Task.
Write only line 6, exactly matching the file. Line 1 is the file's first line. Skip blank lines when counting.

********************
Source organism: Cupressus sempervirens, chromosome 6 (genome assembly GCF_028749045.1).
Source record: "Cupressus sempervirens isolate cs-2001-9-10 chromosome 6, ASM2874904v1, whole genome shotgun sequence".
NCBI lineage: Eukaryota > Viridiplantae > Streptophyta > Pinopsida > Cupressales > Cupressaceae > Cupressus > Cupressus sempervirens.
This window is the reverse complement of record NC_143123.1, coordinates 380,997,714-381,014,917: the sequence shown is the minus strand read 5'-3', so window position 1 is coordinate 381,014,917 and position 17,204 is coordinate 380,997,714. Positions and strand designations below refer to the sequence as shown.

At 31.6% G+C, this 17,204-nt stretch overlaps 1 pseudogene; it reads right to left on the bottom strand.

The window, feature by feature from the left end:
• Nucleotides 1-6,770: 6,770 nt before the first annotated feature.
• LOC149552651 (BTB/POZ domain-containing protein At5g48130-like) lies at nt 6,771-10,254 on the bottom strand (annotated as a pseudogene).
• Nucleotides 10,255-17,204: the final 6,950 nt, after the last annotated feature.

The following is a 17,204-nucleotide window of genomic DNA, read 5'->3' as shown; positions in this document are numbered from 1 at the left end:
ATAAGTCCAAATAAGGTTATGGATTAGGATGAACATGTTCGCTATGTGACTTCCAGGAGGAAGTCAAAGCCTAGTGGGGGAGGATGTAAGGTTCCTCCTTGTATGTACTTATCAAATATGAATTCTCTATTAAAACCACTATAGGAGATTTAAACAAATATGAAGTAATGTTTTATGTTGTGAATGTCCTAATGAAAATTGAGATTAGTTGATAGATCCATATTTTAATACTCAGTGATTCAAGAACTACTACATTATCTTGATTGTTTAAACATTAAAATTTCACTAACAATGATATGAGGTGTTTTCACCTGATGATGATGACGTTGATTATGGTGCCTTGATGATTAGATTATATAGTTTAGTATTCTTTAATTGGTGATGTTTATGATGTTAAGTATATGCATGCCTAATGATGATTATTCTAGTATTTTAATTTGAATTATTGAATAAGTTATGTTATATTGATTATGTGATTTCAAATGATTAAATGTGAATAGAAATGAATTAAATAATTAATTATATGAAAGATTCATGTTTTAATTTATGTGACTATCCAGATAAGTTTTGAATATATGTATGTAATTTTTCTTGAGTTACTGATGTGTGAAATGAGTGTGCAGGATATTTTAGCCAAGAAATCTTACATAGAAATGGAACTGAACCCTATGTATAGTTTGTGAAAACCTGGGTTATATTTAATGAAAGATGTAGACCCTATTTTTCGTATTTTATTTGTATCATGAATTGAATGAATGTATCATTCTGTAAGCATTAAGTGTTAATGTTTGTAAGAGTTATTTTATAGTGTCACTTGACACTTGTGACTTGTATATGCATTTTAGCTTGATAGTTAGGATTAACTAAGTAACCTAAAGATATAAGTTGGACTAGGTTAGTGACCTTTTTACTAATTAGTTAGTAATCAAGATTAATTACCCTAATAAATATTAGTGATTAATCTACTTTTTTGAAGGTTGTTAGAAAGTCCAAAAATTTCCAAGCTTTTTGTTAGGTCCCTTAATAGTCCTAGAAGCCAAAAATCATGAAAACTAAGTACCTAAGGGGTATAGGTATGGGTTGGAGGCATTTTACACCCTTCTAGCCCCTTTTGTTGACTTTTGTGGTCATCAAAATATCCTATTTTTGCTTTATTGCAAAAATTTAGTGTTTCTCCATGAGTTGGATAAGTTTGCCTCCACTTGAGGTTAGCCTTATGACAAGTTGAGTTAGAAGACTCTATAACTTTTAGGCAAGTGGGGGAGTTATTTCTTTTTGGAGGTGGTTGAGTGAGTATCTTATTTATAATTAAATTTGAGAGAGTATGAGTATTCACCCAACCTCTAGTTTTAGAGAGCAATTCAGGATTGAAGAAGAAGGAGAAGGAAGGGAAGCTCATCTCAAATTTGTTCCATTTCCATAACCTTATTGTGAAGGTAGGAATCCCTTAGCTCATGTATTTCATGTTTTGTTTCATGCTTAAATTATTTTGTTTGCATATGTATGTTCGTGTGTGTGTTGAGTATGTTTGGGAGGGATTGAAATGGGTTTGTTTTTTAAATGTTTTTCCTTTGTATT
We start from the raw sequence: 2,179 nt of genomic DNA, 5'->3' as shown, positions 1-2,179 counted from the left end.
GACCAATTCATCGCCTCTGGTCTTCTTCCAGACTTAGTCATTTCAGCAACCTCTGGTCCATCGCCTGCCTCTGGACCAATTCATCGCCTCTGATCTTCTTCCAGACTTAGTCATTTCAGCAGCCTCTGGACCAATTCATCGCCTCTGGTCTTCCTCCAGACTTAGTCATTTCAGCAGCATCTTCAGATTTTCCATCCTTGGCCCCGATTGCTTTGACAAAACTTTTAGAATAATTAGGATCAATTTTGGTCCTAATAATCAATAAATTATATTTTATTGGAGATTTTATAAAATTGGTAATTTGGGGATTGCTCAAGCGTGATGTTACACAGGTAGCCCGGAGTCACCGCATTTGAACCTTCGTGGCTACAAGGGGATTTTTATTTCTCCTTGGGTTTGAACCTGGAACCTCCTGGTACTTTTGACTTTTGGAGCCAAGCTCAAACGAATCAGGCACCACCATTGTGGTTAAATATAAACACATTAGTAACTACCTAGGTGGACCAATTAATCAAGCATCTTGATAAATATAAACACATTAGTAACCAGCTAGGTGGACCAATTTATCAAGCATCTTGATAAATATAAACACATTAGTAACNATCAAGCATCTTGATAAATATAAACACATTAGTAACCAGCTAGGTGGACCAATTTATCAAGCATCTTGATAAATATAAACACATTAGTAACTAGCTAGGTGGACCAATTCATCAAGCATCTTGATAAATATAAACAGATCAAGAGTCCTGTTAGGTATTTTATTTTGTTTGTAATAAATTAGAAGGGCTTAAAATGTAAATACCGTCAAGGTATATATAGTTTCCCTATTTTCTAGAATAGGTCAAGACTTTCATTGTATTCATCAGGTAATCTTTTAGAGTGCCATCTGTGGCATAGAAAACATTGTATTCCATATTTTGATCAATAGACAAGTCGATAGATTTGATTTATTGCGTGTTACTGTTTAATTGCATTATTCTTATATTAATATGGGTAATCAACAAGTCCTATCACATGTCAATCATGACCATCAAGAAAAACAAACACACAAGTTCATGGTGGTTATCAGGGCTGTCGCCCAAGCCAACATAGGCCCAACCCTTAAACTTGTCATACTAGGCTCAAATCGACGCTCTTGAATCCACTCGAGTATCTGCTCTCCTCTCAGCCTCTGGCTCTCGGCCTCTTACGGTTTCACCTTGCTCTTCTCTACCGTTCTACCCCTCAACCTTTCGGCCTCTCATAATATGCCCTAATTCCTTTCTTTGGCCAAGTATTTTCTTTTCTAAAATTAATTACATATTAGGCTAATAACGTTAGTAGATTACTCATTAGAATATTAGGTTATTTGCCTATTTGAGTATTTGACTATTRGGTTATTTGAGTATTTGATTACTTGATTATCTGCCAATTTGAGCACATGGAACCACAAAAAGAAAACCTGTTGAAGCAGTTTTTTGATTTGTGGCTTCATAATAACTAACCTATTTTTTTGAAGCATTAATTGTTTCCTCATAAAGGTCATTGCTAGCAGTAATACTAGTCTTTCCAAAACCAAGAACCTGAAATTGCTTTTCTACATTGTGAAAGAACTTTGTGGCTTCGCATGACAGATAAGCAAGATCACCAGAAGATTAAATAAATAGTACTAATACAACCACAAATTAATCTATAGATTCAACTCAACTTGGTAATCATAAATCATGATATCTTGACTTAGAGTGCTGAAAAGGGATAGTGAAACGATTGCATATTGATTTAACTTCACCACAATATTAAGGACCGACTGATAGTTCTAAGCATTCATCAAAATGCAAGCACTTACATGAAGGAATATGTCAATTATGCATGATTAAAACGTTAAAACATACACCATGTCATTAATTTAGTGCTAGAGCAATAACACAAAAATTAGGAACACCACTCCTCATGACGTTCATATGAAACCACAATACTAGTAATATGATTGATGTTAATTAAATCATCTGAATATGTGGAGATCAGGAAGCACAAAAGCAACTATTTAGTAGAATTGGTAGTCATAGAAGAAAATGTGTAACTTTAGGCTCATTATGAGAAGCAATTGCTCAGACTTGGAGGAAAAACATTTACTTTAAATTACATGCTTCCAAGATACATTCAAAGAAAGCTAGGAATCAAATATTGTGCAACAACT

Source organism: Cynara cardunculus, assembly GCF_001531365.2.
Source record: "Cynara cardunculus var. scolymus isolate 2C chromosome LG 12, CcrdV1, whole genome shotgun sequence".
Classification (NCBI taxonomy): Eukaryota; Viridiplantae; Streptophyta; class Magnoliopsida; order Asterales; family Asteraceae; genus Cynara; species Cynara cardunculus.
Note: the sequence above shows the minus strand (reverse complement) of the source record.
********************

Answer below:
The window, feature by feature from the left end: